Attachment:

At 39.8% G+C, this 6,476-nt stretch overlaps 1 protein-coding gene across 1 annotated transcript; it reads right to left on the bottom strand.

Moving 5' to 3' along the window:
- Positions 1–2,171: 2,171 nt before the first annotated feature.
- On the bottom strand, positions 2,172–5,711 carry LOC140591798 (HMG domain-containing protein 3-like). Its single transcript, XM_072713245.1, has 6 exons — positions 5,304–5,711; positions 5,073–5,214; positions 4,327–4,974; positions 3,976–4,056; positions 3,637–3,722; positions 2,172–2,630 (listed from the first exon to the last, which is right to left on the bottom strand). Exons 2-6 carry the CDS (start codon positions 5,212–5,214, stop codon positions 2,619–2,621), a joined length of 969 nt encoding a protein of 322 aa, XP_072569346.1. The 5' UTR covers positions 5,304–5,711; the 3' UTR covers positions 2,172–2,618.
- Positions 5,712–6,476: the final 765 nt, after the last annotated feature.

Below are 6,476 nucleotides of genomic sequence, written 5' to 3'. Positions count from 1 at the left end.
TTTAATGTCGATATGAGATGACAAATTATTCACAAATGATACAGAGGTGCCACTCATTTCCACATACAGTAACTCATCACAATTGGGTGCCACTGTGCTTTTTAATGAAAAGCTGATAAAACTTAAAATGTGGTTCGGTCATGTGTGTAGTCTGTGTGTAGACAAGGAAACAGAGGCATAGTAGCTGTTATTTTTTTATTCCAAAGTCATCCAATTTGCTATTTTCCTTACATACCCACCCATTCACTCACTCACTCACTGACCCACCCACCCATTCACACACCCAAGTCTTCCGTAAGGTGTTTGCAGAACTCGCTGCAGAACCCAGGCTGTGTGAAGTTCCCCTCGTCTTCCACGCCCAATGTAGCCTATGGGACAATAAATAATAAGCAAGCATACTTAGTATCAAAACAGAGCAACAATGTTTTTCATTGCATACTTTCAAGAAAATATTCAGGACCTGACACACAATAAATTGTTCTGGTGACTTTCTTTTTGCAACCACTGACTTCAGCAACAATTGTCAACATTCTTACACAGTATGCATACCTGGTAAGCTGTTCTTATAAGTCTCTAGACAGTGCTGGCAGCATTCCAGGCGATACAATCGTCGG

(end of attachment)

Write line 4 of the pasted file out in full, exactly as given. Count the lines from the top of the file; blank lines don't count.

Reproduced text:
- On the bottom strand, positions 2,172–5,711 carry LOC140591798 (HMG domain-containing protein 3-like). Its single transcript, XM_072713245.1, has 6 exons — positions 5,304–5,711; positions 5,073–5,214; positions 4,327–4,974; positions 3,976–4,056; positions 3,637–3,722; positions 2,172–2,630 (listed from the first exon to the last, which is right to left on the bottom strand). Exons 2-6 carry the CDS (start codon positions 5,212–5,214, stop codon positions 2,619–2,621), a joined length of 969 nt encoding a protein of 322 aa, XP_072569346.1. The 5' UTR covers positions 5,304–5,711; the 3' UTR covers positions 2,172–2,618.